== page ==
13/14 Cornwall Terrace Outer Circle
Kimonos are the elegant and timeless national dress of Japan. Simple in construction, they have an implicit allure, such as the details on the underside, and the gentle opening at the nape of the neck. They are held in place with an obi (sash), and wrap the body in glorious and sumptuous textiles often made by master craftsmen. Despite the undeniable beauty of the kimono, for many people of Japan today, they are cumbersome to put on, and sport a price tag that for most, are not suited to the current economic climate. The number of kimono makers is on the decline, and there are even fears of the kimono culture dying out.
The story doesn’t end there, however. There are also people, many of them young, who are putting their energy and fashionable sensibilities into the world of kimono, and breathing fresh life into an industry that is notoriously resilient to change. Some of these people are next in line in the family lineage of kimono makers, while others are coming into the industry from other creative backgrounds. Many designers are taking on the challenge of preserving this culture, while maintaining an innovative outlook that is removed from the obligations and rules of tradition.
Times of adversity can create brilliance, and for some, this is the most exciting time for kimonos. There is a frenetic energy in the industry, and the determination of the people in the scene is exhilarating. This talk will focus on the current makers, designers and aficionados who have a huge responsibility on their shoulders to ensure the world of kimonos lasts another generation. Author of ‘Kimono Now’, Manami Okazaki will give a talk on contemporary kimono culture, and introduce a number of cutting-edge creative visionaries who are keeping this exquisite garment relevant today.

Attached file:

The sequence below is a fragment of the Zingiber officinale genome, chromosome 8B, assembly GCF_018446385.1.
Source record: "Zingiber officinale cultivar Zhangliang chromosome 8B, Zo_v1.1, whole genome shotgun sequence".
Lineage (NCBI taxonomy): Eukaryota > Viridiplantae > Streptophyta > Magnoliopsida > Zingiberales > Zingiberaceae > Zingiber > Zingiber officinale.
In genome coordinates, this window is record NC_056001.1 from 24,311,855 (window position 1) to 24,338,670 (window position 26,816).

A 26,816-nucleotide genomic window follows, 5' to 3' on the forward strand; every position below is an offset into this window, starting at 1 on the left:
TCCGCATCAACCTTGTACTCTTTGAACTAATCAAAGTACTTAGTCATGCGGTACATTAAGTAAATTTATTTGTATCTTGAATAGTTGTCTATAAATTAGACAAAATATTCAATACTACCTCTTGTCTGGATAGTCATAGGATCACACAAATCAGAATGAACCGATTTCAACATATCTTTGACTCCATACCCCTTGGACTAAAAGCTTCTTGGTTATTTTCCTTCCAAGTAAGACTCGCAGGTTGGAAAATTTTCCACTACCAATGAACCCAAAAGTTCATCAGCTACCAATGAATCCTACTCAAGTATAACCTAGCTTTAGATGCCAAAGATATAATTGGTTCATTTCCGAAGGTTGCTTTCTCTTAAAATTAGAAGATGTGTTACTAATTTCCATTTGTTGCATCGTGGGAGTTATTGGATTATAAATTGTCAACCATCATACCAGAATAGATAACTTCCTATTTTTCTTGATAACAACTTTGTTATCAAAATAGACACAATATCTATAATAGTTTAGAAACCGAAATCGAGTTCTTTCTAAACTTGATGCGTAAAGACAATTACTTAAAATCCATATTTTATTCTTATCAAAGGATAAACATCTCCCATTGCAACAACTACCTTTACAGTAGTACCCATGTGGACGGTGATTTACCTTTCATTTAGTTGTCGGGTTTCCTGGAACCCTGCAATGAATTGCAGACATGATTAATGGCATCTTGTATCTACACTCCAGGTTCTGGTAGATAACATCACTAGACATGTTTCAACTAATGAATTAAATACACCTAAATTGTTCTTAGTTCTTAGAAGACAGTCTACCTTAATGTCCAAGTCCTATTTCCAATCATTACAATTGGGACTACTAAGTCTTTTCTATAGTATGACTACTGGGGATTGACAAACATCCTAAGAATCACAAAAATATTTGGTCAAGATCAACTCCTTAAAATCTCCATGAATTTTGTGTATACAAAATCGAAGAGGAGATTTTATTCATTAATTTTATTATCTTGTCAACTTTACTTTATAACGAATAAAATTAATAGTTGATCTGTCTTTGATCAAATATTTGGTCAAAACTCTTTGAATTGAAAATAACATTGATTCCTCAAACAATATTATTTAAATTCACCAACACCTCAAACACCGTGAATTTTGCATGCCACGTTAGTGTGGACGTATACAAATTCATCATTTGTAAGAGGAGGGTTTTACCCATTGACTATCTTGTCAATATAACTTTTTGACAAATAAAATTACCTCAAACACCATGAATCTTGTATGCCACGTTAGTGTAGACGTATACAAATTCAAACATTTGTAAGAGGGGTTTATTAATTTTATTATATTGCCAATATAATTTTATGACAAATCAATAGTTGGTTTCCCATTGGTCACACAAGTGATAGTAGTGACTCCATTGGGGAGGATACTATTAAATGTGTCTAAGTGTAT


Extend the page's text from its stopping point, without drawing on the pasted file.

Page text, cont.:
*‘Kimono Now’ (£15, RRP £24.99) will be on sale during the evening.
Manami Okazaki is a freelance journalist and author based in Tokyo and Hong Kong. Her focus is on Japanese travel, culture, traditional crafts, fashion, and youth orientated subcultures. She has written several books on Japanese creative culture, such as ‘Kawaii, Japan’s Culture of Cute’, ‘Kicks Japan’, and ‘Kokeshi, from Tohoku with Love’, a successful charity book that looks at the culture of kokeshi (handmade wooden dolls) made in Northern Japan. ‘Kimono Now’, was published in March 2015 by Prestel Publishing. Her books have been widely acclaimed in the LA Times, MTV and Vogue.
Kimono de Jack is the brain child of two Kyoto friends who wanted to the address the issue of not having anywhere to wear a kimono back in 2010. They started ‘Kimono de Jack’, an event where people would gather at a designated time and place, and ‘jack’ the city wearing all manner of kimono ensembles. This culture spread around Japan, and has become international with Kimono de Jack chapters in 20 cities all over the world.